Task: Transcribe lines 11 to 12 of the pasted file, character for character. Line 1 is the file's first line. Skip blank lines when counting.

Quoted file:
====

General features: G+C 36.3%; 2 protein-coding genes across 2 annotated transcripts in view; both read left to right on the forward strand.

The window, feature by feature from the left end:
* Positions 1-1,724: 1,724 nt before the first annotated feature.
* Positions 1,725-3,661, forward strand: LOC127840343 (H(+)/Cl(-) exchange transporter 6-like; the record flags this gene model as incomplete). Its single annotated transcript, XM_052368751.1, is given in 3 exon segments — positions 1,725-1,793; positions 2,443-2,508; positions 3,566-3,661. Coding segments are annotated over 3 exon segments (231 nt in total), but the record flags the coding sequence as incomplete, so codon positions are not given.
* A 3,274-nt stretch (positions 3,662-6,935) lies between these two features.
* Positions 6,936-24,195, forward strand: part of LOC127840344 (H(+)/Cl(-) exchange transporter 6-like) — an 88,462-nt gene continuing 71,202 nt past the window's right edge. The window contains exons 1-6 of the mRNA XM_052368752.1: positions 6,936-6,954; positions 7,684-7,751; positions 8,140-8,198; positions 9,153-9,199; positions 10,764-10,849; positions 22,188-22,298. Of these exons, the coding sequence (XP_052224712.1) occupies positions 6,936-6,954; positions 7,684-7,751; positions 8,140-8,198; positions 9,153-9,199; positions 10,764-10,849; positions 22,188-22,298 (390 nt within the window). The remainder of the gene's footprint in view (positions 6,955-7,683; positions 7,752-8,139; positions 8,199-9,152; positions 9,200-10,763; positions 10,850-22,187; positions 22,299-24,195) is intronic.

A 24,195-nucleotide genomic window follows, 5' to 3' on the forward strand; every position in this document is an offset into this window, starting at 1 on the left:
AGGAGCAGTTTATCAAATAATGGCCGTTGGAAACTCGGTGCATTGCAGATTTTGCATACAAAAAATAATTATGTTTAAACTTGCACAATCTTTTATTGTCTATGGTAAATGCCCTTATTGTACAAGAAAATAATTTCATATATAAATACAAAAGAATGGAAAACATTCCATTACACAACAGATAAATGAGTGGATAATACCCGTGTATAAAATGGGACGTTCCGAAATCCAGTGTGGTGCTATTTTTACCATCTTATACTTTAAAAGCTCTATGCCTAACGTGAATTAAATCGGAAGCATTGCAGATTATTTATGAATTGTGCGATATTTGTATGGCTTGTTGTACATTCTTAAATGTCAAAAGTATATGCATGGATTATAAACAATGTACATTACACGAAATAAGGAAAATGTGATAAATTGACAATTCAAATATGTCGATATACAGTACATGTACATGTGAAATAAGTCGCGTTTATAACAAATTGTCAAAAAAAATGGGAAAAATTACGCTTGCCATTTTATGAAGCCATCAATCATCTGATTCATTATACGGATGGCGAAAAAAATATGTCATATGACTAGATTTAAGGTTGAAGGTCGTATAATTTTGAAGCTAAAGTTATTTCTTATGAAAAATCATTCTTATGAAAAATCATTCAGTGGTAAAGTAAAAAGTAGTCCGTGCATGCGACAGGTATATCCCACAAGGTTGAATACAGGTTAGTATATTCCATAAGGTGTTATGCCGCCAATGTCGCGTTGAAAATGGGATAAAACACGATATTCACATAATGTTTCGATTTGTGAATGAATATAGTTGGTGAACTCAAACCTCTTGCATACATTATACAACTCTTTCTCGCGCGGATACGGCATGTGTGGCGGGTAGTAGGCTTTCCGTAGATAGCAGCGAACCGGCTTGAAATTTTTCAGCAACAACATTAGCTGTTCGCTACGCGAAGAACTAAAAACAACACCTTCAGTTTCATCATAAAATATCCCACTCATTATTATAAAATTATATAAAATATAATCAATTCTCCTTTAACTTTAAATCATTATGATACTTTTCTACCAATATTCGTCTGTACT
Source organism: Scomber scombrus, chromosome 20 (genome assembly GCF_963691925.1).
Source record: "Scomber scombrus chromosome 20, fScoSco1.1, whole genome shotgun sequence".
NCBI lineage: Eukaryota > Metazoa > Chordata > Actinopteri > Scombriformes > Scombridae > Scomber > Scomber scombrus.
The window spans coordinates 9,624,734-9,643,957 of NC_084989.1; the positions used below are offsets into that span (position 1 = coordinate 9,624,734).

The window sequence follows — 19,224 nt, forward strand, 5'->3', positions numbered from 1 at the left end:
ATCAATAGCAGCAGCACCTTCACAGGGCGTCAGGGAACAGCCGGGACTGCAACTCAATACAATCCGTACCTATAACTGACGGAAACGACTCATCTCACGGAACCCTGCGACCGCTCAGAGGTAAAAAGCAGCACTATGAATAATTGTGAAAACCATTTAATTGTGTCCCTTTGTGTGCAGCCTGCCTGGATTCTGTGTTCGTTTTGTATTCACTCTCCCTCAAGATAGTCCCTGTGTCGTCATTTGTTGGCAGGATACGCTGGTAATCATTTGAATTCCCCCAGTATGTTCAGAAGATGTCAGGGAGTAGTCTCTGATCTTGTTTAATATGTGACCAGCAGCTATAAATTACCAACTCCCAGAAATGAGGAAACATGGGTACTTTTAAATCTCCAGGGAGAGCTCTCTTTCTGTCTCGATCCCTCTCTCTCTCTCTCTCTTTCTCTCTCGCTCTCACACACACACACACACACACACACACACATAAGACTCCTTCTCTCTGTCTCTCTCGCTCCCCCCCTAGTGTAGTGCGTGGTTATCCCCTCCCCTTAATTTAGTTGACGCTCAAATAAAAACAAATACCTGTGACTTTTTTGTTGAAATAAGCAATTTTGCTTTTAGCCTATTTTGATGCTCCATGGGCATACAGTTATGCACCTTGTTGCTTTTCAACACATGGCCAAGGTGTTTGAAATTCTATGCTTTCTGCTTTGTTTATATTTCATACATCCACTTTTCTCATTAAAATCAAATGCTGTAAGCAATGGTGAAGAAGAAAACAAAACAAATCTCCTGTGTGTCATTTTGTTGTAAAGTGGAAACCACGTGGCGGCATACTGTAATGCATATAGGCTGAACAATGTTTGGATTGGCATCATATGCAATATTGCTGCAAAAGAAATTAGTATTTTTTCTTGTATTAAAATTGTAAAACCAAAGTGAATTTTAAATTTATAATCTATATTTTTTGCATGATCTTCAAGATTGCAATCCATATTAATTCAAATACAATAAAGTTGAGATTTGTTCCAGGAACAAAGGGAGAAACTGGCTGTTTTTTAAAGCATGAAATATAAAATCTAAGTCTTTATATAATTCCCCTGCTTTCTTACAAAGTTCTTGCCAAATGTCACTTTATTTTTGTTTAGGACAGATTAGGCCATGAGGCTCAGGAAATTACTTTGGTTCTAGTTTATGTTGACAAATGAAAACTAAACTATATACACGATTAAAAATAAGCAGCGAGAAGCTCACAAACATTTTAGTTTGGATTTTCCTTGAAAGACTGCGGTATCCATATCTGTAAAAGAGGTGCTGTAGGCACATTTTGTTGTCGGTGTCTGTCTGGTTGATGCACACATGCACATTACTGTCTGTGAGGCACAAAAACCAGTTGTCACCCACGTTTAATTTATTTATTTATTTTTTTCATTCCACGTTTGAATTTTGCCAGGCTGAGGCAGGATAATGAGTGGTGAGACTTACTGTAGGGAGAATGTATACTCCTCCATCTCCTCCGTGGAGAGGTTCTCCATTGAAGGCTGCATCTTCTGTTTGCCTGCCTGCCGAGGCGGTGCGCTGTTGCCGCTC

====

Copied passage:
NCBI lineage: Eukaryota > Metazoa > Chordata > Actinopteri > Scombriformes > Scombridae > Scomber > Scomber scombrus.
The window spans coordinates 9,624,734-9,643,957 of NC_084989.1; the positions used below are offsets into that span (position 1 = coordinate 9,624,734).